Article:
A mum has issued a warning after waking up following a night out drinking with her legs decomposing and almost needing an amputation. Julia Anderson, 36, was enjoying an evening out drinking vodka with pals before she passed out in an awkward position. She woke up to the terrifying realisation that she was unable to walk after her legs had swollen up to double their usual size overnight.
Terrified Julia said she had no idea what could have happened to her. “All I could think to myself was ‘did I break my legs or something? Why can’t I move my legs?’,” she recalled.
Sobbing in terror Julia rang her mum who called an ambulance for her. Medics arrived and rushed her to a nearby hospital.
But the news wasn’t good – after several rounds of tests and x-rays on her legs, medics informed Julia that she had been lying on her legs all night, blocking off blood flow.
This led to a condition called compartment syndrome, she was told, where muscle and nerve cells are cut off from oxygen and nutrients in the blood and receive damage and start to die.
When blood returns to the area the body responds to the damaged cells with huge amounts of inflammation.
Surgeons at Michael Garron Hospital in Toronto, Ontario, cut open Julia’s left calf muscle to relieve the pressure in a drastic, life-saving operation. Sections of muscles were cut out to relieve the swelling and reduce the toxins being released into her bloodstream.
The hole left in her leg required a skin graft following the operation to help Julia heal.
“The nerve damage was so bad I was screaming out in the middle of the night with the pain,” Julia said.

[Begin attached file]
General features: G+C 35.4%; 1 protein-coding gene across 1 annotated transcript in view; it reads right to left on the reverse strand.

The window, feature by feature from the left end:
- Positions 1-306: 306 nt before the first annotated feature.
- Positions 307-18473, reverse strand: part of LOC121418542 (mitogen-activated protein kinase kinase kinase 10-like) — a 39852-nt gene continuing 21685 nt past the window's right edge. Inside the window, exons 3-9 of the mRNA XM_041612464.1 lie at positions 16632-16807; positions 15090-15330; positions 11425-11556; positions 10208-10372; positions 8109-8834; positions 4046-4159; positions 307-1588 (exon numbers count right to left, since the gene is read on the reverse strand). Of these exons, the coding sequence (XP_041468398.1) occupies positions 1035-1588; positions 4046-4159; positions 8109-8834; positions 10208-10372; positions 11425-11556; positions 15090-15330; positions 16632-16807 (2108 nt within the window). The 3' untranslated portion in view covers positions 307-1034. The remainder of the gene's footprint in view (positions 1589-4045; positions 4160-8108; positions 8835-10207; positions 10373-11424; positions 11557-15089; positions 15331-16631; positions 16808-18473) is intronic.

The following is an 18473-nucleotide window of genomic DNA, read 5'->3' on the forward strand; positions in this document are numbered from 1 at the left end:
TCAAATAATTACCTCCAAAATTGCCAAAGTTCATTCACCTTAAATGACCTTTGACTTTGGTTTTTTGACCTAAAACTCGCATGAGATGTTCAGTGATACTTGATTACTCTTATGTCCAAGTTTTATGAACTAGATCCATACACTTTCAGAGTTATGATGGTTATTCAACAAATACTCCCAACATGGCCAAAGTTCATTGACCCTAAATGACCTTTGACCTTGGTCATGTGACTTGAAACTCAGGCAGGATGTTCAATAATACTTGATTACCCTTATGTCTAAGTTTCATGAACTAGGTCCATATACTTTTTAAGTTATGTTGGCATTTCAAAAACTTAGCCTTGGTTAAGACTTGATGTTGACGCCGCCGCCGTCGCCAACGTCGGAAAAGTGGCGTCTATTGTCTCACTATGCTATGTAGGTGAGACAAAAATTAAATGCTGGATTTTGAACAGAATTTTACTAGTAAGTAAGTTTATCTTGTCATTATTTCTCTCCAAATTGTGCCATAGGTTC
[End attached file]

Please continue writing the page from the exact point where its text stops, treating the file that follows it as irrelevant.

“Imagine your leg is falling asleep but that tingling feeling is times a thousand, like a sharp shooting electric shock up my leg,” she added.
Julia recovered in hospital for five weeks following the gruelling surgery before being allowed home where she was bedridden for a further three weeks and forced to take heavy-duty painkillers for a year.
Julia said she still walks “funny” following her traumatic experience, though her movement is much improved.
“It’s been years but it still feels like my foot is mildly asleep all the time, I’m used to it,” the mum said.
“My toes are starting to curl under, I don’t know if I’ll need further surgery or if there’s anything they can do at this point,” she added.
After being embarrassed by her ordeal for three years, Julia bravely decided to share her story to ensure it doesn’t happen to anyone else.
“Never pass out really drunk, sleeping it off is dangerous,” she warned
“Have some food and water instead and try to sober up before bed,” Julia added.
*This story has not been edited by The Infallible staff and is auto-generated from a syndicated feed.